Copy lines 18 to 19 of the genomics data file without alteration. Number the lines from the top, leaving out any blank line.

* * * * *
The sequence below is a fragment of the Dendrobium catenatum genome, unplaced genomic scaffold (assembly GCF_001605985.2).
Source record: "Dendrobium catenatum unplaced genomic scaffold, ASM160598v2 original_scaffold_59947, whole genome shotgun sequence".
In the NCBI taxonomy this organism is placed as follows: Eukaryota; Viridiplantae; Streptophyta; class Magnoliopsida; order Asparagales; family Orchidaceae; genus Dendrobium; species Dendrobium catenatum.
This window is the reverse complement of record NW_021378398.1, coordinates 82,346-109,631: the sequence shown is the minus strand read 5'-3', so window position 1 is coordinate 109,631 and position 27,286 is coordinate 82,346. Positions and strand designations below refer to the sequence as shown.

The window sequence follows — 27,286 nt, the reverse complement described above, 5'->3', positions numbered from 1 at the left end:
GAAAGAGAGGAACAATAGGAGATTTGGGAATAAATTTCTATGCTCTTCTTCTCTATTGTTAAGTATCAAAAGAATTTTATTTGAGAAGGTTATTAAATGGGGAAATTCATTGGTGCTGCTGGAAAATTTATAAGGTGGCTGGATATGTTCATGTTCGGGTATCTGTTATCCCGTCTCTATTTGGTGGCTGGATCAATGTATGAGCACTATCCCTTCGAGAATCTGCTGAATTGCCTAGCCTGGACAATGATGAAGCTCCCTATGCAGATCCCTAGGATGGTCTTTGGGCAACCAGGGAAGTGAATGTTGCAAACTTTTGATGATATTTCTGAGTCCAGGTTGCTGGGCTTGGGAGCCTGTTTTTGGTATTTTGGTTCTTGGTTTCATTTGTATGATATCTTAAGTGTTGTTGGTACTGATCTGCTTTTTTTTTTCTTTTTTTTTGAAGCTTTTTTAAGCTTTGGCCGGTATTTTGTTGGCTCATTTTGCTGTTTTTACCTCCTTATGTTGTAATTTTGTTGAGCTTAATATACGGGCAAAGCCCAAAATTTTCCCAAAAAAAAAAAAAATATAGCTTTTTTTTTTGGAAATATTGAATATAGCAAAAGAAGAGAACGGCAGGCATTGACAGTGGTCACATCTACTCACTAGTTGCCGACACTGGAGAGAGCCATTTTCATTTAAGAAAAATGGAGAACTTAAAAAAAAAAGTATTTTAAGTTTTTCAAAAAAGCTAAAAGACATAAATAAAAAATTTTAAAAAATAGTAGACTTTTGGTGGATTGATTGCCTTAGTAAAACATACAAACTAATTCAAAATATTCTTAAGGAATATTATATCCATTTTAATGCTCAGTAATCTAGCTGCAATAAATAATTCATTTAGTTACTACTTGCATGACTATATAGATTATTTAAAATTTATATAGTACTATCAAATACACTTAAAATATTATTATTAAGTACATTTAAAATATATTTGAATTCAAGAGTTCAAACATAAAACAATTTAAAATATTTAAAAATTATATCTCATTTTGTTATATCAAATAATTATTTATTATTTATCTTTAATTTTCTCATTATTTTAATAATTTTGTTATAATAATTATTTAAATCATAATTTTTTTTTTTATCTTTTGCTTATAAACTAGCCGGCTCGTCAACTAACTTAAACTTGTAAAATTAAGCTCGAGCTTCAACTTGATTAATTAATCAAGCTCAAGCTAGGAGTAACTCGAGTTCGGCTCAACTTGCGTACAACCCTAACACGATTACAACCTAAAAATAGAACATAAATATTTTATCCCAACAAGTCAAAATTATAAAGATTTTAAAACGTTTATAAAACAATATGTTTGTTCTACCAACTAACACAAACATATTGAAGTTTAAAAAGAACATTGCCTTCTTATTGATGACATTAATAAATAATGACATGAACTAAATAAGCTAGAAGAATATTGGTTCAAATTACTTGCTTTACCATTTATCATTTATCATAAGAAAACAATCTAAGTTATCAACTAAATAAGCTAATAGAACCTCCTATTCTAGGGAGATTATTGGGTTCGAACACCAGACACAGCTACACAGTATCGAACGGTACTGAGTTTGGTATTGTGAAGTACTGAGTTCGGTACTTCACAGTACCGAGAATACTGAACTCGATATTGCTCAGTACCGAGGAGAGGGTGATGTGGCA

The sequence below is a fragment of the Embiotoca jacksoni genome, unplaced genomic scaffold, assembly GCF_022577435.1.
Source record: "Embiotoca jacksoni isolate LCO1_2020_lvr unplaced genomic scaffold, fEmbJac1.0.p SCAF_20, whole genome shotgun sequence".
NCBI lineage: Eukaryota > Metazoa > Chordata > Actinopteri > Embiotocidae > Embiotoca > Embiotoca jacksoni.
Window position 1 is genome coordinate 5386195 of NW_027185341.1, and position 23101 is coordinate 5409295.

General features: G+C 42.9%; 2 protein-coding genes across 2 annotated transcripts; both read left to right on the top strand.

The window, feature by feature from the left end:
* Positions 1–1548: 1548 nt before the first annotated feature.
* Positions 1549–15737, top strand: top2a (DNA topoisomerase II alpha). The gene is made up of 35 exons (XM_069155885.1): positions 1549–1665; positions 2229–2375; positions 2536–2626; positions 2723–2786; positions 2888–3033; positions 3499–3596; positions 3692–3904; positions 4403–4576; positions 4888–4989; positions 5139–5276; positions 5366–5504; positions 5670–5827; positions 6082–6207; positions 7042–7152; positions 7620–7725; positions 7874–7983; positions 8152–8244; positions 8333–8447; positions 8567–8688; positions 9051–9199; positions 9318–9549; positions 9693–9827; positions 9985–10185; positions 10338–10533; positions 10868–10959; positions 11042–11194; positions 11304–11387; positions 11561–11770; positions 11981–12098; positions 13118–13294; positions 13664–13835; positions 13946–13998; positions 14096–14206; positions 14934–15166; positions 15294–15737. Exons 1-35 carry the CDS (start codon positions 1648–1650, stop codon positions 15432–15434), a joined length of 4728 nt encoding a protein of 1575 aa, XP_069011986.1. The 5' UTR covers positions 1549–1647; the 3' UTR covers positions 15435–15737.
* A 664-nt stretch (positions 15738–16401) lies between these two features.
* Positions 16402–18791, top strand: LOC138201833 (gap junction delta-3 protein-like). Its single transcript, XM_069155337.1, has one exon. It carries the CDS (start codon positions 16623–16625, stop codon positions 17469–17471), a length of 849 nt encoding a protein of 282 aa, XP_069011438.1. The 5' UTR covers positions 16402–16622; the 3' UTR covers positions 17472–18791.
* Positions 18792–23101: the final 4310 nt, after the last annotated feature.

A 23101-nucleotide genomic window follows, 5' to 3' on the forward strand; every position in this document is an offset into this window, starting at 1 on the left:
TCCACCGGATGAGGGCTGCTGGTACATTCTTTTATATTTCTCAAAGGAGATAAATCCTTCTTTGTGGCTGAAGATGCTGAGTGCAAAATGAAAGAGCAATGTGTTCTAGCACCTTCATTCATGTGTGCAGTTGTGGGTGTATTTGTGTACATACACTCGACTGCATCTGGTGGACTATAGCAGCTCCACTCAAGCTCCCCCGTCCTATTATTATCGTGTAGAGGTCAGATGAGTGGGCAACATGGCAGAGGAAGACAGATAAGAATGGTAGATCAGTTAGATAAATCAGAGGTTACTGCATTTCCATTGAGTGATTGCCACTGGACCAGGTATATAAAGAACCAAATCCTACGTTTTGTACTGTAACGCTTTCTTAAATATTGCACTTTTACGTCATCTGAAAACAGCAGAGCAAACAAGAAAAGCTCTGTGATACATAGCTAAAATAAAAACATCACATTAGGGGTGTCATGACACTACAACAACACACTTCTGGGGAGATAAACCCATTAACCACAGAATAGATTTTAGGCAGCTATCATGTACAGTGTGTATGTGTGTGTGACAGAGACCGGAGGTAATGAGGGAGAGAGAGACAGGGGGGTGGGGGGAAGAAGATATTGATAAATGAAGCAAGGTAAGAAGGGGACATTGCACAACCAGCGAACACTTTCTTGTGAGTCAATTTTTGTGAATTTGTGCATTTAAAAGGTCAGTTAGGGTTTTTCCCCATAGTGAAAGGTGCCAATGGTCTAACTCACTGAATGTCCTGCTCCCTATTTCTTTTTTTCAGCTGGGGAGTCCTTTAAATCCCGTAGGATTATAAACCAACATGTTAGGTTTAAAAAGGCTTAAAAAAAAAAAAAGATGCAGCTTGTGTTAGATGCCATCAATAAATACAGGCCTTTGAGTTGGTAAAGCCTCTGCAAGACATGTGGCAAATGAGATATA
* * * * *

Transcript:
A 23101-nucleotide genomic window follows, 5' to 3' on the forward strand; every position in this document is an offset into this window, starting at 1 on the left:
TCCACCGGATGAGGGCTGCTGGTACATTCTTTTATATTTCTCAAAGGAGATAAATCCTTCTTTGTGGCTGAAGATGCTGAGTGCAAAATGAAAGAGCAATGTGTTCTAGCACCTTCATTCATGTGTGCAGTTGTGGGTGTATTTGTGTACATACACTCGACTGCATCTGGTGGACTATAGCAGCTCCACTCAAGCTCCCCCGTCCTATTATTATCGTGTAGAGGTCAGATGAGTGGGCAACATGGCAGAGGAAGACAGATAAGAATGGTAGATCAGTTAGATAAATCAGAGGTTACTGCATTTCCATTGAGTGATTGCCACTGGACCAGGTATATAAAGAACCAAATCCTACGTTTTGTACTGTAACGCTTTCTTAAATATTGCACTTTTACGTCATCTGAAAACAGCAGAGCAAACAAGAAAAGCTCTGTGATACATAGCTAAAATAAAAACATCACATTAGGGGTGTCATGACACTACAACAACACACTTCTGGGGAGATAAACCCATTAACCACAGAATAGATTTTAGGCAGCTATCATGTACAGTGTGTATGTGTGTGTGACAGAGACCGGAGGTAATGAGGGAGAGAGAGACAGGGGGGTGGGGGGAAGAAGATATTGATAAATGAAGCAAGGTAAGAAGGGGACATTGCACAACCAGCGAACACTTTCTTGTGAGTCAATTTTTGTGAATTTGTGCATTTAAAAGGTCAGTTAGGGTTTTTCCCCATAGTGAAAGGTGCCAATGGTCTAACTCACTGAATGTCCTGCTCCCTATTTCTTTTTTTCAGCTGGGGAGTCCTTTAAATCCCGTAGGATTATAAACCAACATGTTAGGTTTAAAAAGGCTTAAAAAAAAAAAAAGATGCAGCTTGTGTTAGATGCCATCAATAAATACAGGCCTTTGAGTTGGTAAAGCCTCTGCAAGACATGTGGCAAATGAGATATA